You are not going to believe how easy and mess-free making pan pizza from scratch in your RV can be. But once you try this recipe, I predict it will become one of your favorite RV recipes.
Truly, the only downside is that you do have to plan ahead. Eight to 24 hours ahead. But during that time you can be off doing other things and having fun. The dough just needs time for the yeast to work its magic.
When I first learned to bake as a child, I learned the importance of bread basics, like mixing water and yeast at just the right temperature while using a big standing mixer, and the seemingly endless kneading of the dough even after using the stand mixer.
Absolutely NONE of that matters with this recipe!
Instead of you doing all that work, you just let time and Mother Nature do it for you.
You can quickly and easily mix this dough by hand with just a spoon in under 5 minutes. There is no kneading, rolling, or tricky transferring of dough.
This recipe is so easy even a child can do it.
Intrigued? Read on.
How to bake an RV pan pizza
This recipe makes a thick crust pan pizza with deliciously crisp edges. This is because the pans are coated with a generous layer of olive oil.
I like to bake my pizzas in a cast iron skillet. However, if you lack this staple of camping kitchens, an ordinary round cake pan makes a suitable stand-in.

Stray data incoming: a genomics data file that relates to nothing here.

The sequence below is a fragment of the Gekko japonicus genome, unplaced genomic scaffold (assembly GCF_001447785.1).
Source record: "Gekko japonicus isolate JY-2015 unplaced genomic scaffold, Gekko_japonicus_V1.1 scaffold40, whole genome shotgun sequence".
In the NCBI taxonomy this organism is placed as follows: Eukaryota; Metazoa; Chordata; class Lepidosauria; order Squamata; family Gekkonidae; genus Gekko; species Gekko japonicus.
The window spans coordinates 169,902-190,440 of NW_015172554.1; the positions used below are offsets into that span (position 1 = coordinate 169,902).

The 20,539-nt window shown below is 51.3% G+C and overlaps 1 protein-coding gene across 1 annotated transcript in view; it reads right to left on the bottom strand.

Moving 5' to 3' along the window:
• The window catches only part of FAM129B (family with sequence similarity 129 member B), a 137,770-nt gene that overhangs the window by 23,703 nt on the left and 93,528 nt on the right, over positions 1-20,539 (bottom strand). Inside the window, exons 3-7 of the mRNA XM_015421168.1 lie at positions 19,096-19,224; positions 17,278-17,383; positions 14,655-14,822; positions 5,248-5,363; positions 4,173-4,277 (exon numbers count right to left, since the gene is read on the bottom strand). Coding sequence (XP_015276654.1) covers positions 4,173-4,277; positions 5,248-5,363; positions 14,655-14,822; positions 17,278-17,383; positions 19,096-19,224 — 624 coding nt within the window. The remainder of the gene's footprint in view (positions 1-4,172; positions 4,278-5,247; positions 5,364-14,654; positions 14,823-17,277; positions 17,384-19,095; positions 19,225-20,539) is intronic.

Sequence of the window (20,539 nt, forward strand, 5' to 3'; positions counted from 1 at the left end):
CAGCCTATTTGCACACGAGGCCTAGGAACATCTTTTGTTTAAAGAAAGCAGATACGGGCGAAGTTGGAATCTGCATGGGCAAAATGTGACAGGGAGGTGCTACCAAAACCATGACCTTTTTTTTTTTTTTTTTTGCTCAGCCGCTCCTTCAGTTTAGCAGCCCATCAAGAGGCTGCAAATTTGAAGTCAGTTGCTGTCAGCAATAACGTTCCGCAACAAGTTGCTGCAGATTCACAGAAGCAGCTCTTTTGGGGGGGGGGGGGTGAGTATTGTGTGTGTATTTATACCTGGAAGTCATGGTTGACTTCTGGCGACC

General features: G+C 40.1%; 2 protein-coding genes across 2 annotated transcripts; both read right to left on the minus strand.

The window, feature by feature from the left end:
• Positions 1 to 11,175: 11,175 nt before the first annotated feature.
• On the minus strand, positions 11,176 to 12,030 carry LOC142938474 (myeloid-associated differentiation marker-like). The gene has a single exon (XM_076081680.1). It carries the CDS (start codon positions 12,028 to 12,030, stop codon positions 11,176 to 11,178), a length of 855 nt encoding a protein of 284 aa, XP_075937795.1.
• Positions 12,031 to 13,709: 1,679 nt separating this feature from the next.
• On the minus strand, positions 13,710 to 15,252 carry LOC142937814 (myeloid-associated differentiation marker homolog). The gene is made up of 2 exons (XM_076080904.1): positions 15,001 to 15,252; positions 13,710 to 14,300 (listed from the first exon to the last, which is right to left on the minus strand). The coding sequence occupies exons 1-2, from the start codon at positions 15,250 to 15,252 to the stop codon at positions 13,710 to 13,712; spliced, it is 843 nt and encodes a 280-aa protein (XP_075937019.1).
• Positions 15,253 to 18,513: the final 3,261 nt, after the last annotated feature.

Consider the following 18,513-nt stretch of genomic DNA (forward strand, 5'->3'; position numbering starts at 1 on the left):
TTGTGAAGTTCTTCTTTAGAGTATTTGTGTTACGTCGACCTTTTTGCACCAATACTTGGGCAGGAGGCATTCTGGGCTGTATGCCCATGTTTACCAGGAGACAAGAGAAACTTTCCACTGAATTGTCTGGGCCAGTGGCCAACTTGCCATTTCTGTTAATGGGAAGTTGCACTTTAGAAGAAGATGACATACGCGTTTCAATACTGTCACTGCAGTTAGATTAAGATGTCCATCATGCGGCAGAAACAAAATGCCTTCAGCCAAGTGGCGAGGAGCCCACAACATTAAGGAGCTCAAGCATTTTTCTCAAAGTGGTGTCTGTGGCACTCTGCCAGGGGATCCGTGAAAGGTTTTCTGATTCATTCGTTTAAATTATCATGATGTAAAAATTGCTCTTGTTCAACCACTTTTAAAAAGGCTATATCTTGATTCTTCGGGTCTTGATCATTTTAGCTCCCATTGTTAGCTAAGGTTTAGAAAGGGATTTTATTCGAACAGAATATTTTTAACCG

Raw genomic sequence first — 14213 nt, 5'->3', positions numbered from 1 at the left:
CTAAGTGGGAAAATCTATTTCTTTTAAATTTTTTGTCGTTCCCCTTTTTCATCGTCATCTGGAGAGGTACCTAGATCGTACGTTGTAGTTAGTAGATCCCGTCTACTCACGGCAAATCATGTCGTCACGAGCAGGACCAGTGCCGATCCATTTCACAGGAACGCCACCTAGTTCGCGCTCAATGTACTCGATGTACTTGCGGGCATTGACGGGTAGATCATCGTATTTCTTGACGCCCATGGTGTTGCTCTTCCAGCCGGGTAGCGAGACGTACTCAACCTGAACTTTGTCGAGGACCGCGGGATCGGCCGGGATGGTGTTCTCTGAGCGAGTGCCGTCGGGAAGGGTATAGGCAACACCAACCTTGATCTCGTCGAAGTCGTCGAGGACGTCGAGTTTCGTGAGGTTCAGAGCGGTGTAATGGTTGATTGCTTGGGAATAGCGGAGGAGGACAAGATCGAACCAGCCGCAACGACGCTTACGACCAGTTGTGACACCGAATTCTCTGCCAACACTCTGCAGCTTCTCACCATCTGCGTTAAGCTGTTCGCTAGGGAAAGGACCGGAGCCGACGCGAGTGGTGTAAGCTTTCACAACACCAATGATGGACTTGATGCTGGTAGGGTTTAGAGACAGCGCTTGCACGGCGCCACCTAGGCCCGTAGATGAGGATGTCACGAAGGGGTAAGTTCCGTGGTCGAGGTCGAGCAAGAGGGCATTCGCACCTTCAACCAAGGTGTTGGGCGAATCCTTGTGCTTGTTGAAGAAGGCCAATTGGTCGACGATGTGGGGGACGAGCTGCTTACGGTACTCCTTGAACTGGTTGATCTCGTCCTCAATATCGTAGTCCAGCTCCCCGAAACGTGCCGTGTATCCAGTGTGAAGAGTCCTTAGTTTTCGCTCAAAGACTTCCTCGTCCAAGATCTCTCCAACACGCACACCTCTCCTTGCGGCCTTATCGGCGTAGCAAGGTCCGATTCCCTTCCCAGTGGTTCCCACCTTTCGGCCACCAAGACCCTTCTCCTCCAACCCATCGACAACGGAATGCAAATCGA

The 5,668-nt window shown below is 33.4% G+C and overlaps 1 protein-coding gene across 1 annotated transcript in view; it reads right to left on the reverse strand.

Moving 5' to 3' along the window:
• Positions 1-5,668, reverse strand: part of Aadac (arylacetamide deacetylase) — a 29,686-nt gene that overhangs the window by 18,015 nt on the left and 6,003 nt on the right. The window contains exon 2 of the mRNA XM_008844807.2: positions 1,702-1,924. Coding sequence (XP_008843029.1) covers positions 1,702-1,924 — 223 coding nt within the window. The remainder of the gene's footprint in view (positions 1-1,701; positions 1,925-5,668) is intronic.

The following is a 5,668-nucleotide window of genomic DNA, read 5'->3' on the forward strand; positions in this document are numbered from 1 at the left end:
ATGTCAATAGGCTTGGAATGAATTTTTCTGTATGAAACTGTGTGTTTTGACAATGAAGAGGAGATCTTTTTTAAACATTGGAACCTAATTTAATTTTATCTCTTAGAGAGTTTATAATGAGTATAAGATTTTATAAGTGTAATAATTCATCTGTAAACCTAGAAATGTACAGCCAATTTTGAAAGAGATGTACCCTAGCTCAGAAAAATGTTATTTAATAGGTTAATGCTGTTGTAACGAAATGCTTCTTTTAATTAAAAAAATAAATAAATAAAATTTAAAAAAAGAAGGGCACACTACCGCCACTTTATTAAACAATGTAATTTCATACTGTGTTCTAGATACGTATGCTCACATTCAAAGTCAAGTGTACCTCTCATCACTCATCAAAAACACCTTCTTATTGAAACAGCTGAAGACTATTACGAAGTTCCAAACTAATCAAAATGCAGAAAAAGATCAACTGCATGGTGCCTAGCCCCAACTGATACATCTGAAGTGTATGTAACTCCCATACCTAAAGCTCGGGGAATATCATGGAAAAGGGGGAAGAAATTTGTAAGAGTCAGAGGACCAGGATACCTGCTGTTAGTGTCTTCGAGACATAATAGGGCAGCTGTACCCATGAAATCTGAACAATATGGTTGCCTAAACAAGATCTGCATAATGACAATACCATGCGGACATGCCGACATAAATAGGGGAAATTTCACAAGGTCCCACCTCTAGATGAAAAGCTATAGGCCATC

In fact, as this dough recipe is enough for two pizzas, I often use one of each kind of pan and bake two pizzas in one session. Even if I don’t have guests to help eat it all, who doesn’t love leftover pizza?
Ten-inch pans or skillets work well, but you can get away with a slightly larger or slightly smaller size.
Optional: Pizza stone for RV ovens
You can make this recipe in your RV oven without a pizza stone in it—especially as you will be baking it in a pan, NOT directly in the stone.
However, I find RV ovens to be notorious for hotspots and uneven heat. I likewise keep a pizza stone in my RV oven all the time as it helps maintain more even and consistent heat. Mine even stays in the oven while traveling.
This is a good quality small RV pizza stone that will fit in most ovens.
How to assemble the RV pan pizza
- Prepare dough according to the recipe below and let rise for 8 to 24 hours.
- Divide dough in half and stretch in pans and let rise for about 2 hours.
- Use hands to press out any air bubbles in the dough.
- Spread sauce on dough.
- Cover the top of pizza with grated cheese.
- Add desired toppings.
- Bake according to instructions below.
- Let cool for five minutes before slicing.
Toppings for RV pan pizza
Consider these options:
- Start with a base of pizza sauce, either traditional red or Alfredo sauce. You can make these from scratch or pack jars of sauce in your RV pantry.
- Another option is to forgo sauces and simply brush the crust with garlic-infused olive oil before adding cheese and toppings.
- Grated mozzarella is traditional. You can also use sliced fresh mozzarella, but make sure to drain as much liquid off as possible first.
- Other melty-type cheeses can be combined with or substituted for mozzarella: cheddar, Swiss, Jack, etc.
More RV pan pizza toppings
In addition to all of the usual pizzeria topings—pepperoni, onions, sausage, olives, etc. etc.—these easy RV pan pizzas can be a great way to get creative and use up leftovers.
Out-of-the-box topping suggestions
- Leftover grilled chicken, beef, burgers, etc.
- Chopped veggies—whatever is in season or that you picked up at the farm stand. For instance, zucchini, sliced Brussels sprouts, broccoli, etc.
- Pineapple (if you must), with or without ham or Canadian bacon.